No, scientific studies don't support ‘hot pineapple water cure’ for cancer

By: Nabeela Khan
September 11 2023

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No, scientific studies don't support ‘hot pineapple water cure’ for cancer

Screenshot of Facebook claim saying that hot pineapple and hot pineapple water can kill cancer cells


The Verdict False

There is insufficient evidence to show that pineapple or pineapple water can kill cancer cells.

Claim ID fc0e082c

What's the claim?

A claim is circulating on Facebook that hot pineapple water can kill cancer cells. A post on Facebook reads, "Hot pineapple can kill cancer cells. Cut 2 to 3 pieces of pineapple thinner in a cup, add hot water, it will be "alkaline water", drink every day, it is good for anyone. Hot pineapple releases anti-cancer substances, which are the latest advances in effective cancer treatment in medicine (sic)."

The internet keeps coming up with a new "miraculous" cure for cancer every now and then. However, this claim, which is being widely circulated in Sri Lanka, has no scientific basis.  

What are the facts? 

The message looks like a modified version of a 2018 claim that promoted “hot lemon water” instead of pineapple water as a possible cure for cancer. Several fact-checking organizations had debunked this claim then

The claim has reappeared, replacing lemon water with pineapple water. However, there is no scientific evidence to support this claim either. The Cancer Research U.K., the world's largest independent cancer research organization, highlighted that "there's no scientific evidence that eating pineapples, or large amounts of fruit, can cure cancer."

The article also highlighted that "eating any one specific food is unlikely to have a major impact on preventing cancer and so-called 'superfoods' don’t have any scientific backing."

The viral message had also suggested consuming hot water mixed with pieces of pineapple as it becomes "alkaline.", an initiative that focuses on spreading knowledge about cancer, has explained all about the popularity of alkaline water trend and how it doesn’t help with cancer. 

“To date, no studies have shown that drinking alkaline water prevents or treats cancer.” It also explains that the “idea gained attention in 2002 with the publication of a series of pH Miracle books by Robert O. Young, who promoted the theory of an alkaline, or high pH, diet to treat and prevent disease, including cancer.” This harmed someone living with cancer who chose not to receive standard cancer treatment and instead followed the alkaline diet. Young was ordered to pay over $105 million to this person and later served time in jail.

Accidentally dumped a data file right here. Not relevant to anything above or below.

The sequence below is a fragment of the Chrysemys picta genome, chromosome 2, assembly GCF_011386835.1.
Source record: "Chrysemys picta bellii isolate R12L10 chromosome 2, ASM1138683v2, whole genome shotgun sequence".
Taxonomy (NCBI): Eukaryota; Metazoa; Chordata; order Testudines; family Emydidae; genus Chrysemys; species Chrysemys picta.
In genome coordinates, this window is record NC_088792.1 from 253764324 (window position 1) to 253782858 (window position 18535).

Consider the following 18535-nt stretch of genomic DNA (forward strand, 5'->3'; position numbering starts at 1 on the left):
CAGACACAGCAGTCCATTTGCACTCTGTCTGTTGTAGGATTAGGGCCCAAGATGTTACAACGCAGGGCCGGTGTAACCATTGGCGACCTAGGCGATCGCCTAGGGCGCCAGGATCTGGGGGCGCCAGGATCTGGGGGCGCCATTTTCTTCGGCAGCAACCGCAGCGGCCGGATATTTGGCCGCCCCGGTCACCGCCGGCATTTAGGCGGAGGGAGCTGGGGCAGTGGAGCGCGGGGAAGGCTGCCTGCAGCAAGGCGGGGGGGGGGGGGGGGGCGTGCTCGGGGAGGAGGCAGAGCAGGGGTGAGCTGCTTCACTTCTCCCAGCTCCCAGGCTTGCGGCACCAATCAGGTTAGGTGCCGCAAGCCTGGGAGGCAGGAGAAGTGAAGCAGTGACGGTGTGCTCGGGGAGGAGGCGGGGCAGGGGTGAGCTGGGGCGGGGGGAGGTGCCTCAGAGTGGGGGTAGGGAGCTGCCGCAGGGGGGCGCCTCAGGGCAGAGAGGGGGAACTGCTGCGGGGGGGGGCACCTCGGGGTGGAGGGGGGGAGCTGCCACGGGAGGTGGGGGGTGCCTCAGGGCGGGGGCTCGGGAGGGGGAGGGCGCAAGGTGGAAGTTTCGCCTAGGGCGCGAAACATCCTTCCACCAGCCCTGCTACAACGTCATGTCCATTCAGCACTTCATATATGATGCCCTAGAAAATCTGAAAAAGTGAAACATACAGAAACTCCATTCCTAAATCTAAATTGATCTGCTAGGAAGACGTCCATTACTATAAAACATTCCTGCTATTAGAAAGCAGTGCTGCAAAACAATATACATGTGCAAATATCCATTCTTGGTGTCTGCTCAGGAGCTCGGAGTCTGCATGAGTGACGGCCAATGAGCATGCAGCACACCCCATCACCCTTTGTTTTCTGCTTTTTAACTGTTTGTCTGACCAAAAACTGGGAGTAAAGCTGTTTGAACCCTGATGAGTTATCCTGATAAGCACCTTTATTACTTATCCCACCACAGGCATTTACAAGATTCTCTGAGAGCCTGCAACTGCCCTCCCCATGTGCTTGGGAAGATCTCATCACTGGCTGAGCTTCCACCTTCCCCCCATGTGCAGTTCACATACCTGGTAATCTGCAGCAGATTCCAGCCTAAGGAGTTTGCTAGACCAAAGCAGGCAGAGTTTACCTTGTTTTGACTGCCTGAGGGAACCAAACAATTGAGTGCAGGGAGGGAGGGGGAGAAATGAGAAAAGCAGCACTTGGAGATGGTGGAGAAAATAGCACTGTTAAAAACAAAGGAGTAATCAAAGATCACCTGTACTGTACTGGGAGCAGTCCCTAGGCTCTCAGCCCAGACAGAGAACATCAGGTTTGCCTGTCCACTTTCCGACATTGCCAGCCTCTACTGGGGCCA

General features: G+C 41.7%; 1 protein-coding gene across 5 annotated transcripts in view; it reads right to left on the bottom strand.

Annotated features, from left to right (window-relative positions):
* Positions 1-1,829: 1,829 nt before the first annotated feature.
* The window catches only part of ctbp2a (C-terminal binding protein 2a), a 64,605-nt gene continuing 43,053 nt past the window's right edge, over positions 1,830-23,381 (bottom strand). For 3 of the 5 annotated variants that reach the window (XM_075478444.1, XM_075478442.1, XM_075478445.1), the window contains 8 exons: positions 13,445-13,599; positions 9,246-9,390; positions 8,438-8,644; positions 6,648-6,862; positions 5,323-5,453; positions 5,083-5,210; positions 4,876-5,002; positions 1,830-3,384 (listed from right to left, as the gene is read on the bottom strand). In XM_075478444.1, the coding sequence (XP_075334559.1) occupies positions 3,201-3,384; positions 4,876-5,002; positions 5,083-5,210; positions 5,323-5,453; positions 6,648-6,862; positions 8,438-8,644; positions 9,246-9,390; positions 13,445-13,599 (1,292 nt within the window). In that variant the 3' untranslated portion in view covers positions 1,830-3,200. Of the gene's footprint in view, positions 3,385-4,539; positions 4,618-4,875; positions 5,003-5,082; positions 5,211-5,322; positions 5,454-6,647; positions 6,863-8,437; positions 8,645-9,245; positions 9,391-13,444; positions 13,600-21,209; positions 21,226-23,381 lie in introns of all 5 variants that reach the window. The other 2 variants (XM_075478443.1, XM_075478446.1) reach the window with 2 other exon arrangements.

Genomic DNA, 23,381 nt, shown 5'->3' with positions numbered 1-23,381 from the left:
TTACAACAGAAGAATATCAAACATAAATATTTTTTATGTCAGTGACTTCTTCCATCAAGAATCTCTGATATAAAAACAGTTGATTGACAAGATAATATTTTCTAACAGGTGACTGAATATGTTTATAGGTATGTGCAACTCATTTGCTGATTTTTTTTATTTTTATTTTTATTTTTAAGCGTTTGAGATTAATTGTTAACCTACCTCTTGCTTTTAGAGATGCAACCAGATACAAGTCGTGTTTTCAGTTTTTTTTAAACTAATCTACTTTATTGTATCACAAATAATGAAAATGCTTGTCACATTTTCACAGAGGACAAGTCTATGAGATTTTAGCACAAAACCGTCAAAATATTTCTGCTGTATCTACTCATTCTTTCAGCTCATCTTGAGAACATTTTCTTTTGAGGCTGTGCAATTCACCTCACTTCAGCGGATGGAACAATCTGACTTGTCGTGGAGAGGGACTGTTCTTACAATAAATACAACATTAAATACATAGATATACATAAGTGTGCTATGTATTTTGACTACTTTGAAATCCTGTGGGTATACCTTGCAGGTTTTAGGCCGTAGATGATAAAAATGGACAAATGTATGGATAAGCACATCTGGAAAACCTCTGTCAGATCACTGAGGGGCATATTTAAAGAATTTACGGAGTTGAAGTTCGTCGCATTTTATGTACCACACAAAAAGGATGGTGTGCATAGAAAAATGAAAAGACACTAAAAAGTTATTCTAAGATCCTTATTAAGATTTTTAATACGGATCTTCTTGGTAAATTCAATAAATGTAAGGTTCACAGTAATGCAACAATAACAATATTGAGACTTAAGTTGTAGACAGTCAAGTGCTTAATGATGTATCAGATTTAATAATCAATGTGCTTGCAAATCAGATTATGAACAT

But why pineapple? Is there any science behind it?

There are conversations on the internet that a substance called 'bromelain,' which is promoted as a dietary supplement for reducing pain and swelling, is found in pineapple and may cure cancer. However, there is no scientific evidence that eating pineapple or drinking pineapple water can reduce or kill cancer cells. 

Research on the pineapple's effect on cancer cells is based on test tube studies only; there are not enough human-based studies to make any conclusions both on the effectiveness of bromelin on cancer or whether eating raw pineapple can provide enough bromelain to the human body.

Dr. Biswarup Basu, Senior Scientific Officer at Chittaranjan National Cancer Institute, Kolkata, says, "A lab-based study that proposes pineapple vinegar has anti-cancer efficacy in cells as well as in mice was conducted in a lab and in a controlled lab environment without many complex variables. They do not necessarily replicate human physiology with cancer growth and there are no human clinical trials undertaken to support with evidences."

Dr. Basu also explained that "hot pineapple juice makes it alkaline, is beyond understanding, and  till date no studies have shown that drinking alkaline juice can prevent/treat cancer." Without reproducible clinical evidence in this area, it can be safely said that this is a myth, and clinicians, patients, and patient advocates should refrain from believing these ideas and instead keep the belief in evidence-based medicines.


Pineapple, or pineapple water, is not a proven cure for cancer; therefore, we have marked this claim as false.

(With inputs from Sandun Arosha Fernando)

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We rely on information to make meaningful decisions that affect our lives, but the nature of the internet means that misinformation reaches more people faster than ever before